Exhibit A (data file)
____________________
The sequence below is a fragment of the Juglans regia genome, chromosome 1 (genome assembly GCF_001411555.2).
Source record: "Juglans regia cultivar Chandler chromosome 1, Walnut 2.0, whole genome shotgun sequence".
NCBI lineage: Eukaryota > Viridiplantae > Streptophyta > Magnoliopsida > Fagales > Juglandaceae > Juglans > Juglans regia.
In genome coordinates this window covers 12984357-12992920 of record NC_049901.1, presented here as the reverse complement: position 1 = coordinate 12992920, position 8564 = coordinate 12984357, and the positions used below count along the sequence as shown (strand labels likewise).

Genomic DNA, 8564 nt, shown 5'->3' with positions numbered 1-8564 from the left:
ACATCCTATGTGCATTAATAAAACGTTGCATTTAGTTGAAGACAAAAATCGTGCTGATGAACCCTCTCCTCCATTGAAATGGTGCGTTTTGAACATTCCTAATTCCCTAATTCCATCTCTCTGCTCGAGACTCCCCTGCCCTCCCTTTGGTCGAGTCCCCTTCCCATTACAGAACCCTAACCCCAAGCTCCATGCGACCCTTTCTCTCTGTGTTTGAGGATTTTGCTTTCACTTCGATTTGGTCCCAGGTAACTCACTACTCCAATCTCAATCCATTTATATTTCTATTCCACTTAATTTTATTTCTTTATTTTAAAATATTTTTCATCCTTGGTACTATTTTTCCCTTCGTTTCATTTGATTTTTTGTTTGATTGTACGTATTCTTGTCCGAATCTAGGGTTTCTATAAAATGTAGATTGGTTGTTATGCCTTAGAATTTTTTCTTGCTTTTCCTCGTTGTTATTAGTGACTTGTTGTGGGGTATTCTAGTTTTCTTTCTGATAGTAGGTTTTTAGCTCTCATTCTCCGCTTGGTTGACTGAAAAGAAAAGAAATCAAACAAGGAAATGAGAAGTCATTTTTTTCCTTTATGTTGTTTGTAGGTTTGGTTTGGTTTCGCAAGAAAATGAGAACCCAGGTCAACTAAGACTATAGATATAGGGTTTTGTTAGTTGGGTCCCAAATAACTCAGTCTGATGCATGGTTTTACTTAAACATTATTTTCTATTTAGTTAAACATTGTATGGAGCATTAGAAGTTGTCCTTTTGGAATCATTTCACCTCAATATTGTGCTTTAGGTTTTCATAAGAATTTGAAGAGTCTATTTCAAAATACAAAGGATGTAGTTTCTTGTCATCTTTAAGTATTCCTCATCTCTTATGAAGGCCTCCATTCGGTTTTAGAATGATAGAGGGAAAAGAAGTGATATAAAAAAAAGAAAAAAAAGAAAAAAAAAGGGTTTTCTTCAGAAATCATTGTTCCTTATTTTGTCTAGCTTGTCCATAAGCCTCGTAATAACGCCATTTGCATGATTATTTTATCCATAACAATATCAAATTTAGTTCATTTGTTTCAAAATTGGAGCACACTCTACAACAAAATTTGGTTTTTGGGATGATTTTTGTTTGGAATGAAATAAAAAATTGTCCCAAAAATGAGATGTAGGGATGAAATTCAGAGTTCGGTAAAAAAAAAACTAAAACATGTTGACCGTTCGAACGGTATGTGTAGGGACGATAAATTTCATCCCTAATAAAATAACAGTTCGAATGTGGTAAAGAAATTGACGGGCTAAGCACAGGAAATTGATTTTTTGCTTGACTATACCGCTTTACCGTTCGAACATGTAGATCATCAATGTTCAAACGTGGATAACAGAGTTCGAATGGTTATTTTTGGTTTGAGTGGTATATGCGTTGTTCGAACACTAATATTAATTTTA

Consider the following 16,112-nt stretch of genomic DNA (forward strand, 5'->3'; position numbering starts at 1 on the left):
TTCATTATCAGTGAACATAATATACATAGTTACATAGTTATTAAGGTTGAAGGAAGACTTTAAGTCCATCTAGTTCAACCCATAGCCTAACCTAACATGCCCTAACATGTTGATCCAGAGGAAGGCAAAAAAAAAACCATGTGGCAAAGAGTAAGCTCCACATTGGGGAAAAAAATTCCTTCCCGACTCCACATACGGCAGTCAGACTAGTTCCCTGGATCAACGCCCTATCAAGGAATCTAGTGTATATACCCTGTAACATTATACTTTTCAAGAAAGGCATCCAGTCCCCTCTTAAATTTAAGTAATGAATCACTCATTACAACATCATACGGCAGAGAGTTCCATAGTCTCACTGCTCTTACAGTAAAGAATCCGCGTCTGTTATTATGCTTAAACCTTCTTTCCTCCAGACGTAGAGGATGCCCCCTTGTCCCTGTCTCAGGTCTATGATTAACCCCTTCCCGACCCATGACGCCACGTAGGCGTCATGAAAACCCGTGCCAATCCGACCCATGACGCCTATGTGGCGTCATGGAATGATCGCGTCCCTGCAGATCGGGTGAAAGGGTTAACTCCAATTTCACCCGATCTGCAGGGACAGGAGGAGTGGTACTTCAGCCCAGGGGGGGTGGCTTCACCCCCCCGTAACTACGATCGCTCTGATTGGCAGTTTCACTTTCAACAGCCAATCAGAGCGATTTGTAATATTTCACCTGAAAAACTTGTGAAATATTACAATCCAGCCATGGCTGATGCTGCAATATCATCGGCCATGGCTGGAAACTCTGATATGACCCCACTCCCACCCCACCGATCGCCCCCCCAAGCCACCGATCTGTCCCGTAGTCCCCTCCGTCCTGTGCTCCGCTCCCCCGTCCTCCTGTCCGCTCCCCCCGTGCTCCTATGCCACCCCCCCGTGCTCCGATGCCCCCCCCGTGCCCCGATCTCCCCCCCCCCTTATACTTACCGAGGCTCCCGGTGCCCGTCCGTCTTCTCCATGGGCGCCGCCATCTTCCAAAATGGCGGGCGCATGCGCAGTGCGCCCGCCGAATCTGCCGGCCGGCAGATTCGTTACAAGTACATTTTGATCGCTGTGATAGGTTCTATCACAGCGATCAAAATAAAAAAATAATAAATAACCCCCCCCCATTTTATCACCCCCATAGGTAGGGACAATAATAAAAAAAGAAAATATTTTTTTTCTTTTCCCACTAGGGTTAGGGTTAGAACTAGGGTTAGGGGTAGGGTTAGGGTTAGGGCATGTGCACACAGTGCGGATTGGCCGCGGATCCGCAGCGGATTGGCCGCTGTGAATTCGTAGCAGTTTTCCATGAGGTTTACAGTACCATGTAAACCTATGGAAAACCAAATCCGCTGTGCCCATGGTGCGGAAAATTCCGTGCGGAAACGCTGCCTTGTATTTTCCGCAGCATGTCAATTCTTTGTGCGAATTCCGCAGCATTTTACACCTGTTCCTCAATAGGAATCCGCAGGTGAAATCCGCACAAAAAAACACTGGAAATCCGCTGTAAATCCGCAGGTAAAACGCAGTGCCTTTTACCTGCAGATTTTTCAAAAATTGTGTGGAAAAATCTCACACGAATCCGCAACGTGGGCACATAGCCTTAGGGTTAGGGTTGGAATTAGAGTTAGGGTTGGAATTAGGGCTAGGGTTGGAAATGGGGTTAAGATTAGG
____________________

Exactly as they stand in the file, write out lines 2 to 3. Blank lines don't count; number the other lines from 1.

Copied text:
Source record: "Juglans regia cultivar Chandler chromosome 1, Walnut 2.0, whole genome shotgun sequence".
NCBI lineage: Eukaryota > Viridiplantae > Streptophyta > Magnoliopsida > Fagales > Juglandaceae > Juglans > Juglans regia.